If you know me at all, you know I am “Sooner born and Sooner bred, and when I’m gone, I’ll be Sooner dead.” I really cheer for all things Sooner, but my favorite Sooner sport is football.
And because we have not won a National Championship since 2000, I find myself cheering against powerhouses like Clemson and Alabama – probably the Crimson Tide more since Dabo Swinney (the head coach for Clemson) seems like a legitimately humble and Christian man.
Alabama’s football team is guaranteed to have me on the opposite side cheering for their opponent. Then, after last year’s football season came to an end, their once-starting QB Jalen Hurts decided to transfer to Oklahoma.
But, if Hurts is a Sooner, I decided to cheer him on.
Well, his 1st start was Sunday night, and his performance did not disappoint. His offensive numbers broke several records held by previous Heisman trophy winners, and he looked unstoppable. OU won comfortably.
And then, something surprising happened after the game. I didn’t expect it; most OU fans didn’t expect it.
While most were celebrating the victory, Hurts was giving an interview with ESPN’s Holly Rowe and you would have never known they won the game. He never smiled and talked about how much room for improvement there was. He almost seemed disappointed. He knew they could be better.
Rowe even tried to get him to smile about getting the victory, but he kept talking about their need to get better as a team.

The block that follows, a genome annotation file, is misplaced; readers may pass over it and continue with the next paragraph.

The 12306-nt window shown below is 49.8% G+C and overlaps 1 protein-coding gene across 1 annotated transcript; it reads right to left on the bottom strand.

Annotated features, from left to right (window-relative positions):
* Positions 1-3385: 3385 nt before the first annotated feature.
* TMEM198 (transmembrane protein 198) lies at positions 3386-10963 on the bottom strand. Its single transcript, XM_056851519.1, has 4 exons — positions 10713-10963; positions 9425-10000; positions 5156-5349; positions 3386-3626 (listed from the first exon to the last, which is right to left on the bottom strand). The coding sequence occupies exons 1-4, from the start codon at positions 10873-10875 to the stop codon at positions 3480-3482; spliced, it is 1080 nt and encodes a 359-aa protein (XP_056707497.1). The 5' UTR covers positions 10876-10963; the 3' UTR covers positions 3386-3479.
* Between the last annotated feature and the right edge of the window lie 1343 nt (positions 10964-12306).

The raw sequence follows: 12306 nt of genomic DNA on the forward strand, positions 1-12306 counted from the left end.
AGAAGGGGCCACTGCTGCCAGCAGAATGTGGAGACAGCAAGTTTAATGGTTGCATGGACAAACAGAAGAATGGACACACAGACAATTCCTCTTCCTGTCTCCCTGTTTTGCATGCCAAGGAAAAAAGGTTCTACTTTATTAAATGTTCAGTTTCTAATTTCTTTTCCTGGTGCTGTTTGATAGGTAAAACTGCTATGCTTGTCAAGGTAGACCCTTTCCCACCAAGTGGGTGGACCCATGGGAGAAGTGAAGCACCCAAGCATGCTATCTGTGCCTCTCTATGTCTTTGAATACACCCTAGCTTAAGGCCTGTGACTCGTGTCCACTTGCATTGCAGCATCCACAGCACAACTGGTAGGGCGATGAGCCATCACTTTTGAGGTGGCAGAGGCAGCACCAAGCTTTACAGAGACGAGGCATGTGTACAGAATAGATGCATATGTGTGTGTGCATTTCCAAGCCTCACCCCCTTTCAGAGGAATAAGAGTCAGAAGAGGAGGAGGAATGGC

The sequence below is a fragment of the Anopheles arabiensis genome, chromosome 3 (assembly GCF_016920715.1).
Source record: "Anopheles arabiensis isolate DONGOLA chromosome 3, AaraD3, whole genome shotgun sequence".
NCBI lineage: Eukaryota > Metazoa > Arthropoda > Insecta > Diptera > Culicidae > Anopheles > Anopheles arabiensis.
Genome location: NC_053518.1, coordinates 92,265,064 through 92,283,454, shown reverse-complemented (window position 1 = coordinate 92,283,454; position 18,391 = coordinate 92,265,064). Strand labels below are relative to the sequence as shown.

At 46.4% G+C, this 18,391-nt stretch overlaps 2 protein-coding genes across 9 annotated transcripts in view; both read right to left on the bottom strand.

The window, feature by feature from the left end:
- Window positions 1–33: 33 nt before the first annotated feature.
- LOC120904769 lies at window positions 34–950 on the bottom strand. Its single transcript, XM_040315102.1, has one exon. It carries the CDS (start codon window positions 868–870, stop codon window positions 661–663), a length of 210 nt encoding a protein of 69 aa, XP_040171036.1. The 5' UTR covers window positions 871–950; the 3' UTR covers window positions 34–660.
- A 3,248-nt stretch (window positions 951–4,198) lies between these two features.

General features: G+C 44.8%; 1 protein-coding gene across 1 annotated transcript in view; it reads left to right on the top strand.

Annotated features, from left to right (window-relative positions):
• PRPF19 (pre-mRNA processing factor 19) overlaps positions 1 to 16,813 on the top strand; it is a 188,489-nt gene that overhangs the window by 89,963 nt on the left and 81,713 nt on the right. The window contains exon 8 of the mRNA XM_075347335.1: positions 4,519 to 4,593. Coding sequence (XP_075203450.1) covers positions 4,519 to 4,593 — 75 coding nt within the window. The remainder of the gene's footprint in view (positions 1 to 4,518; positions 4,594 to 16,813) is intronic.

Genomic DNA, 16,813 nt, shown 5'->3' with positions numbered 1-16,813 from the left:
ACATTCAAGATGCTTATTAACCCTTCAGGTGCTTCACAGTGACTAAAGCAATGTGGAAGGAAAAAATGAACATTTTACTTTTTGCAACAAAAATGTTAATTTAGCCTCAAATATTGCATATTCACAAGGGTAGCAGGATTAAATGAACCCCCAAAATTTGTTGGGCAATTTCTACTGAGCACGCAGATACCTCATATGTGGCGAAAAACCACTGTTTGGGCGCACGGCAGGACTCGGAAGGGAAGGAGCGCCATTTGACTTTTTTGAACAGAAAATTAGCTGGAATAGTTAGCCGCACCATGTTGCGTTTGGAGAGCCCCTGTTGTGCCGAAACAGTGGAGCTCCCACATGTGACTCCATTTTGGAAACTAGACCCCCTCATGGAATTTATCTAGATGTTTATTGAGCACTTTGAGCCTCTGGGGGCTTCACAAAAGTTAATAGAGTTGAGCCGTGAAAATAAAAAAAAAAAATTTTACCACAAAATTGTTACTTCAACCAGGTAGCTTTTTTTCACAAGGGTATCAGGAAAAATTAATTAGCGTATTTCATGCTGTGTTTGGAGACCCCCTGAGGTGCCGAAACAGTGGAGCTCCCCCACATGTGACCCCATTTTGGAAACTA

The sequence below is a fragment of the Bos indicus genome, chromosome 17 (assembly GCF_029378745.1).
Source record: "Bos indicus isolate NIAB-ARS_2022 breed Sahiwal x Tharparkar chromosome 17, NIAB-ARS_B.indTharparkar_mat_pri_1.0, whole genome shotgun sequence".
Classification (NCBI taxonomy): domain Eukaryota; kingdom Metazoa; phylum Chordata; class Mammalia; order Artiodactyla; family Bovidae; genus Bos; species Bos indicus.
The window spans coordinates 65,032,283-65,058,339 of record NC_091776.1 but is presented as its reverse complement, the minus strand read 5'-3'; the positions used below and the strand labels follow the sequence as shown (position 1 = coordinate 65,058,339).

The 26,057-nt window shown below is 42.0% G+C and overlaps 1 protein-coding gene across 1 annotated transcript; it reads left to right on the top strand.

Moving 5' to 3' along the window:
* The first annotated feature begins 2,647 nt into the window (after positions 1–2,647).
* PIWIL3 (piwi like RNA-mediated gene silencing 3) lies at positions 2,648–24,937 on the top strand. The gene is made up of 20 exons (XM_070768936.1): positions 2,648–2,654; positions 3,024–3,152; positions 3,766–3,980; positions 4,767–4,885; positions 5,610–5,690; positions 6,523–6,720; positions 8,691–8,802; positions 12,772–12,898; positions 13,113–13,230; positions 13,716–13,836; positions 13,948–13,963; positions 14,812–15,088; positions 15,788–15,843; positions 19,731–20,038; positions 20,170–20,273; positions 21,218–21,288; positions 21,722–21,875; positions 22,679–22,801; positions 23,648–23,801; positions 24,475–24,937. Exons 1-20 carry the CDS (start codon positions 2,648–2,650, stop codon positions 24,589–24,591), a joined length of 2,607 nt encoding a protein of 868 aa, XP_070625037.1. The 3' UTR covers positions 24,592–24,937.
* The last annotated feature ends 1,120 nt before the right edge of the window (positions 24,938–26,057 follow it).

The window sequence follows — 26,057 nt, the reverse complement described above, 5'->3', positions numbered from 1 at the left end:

“So, what?” you might ask.
Well, if you are a reader of this blog, you won’t be surprised to read that this post is going to be less about football and more about something of eternal value.
Hurts’ disappointment with himself and his team and their need to improve reminds me of the Apostle Paul – “Not that I have already obtained this or am already perfect, but I press on to make it my own, because Christ Jesus has made me his own. Brothers, I do not consider that I have made it my own. But one thing I do: forgetting what lies behind and straining forward to what lies ahead, I press on toward the goal for the prize of the upward call of God in Christ Jesus” (Philippians 3:12-14).
Was Paul ever satisfied? Nope! Did he ever complete a missionary journey and think, “I did everything perfectly. It could not have been better!” Nada!
Paul knew he – and all of us – are not completed works of God. We are God’s workmanship (Ephesians 2:10), which means are a project in process. There is always a need for growth.
The lesson? Never be content with your spiritual life. The complacent will find themselves taking off their spiritual armor, inviting the Evil One to have reign in their heart, give the flesh something to feed on, and get entangled in deeds of unrighteousness.
We are to be content with our circumstances (Philippians 4:11-12), but we should never be content with our current walk with the Lord.
Thank you Jalen Hurts, for reminding us to press on towards Christlikeness.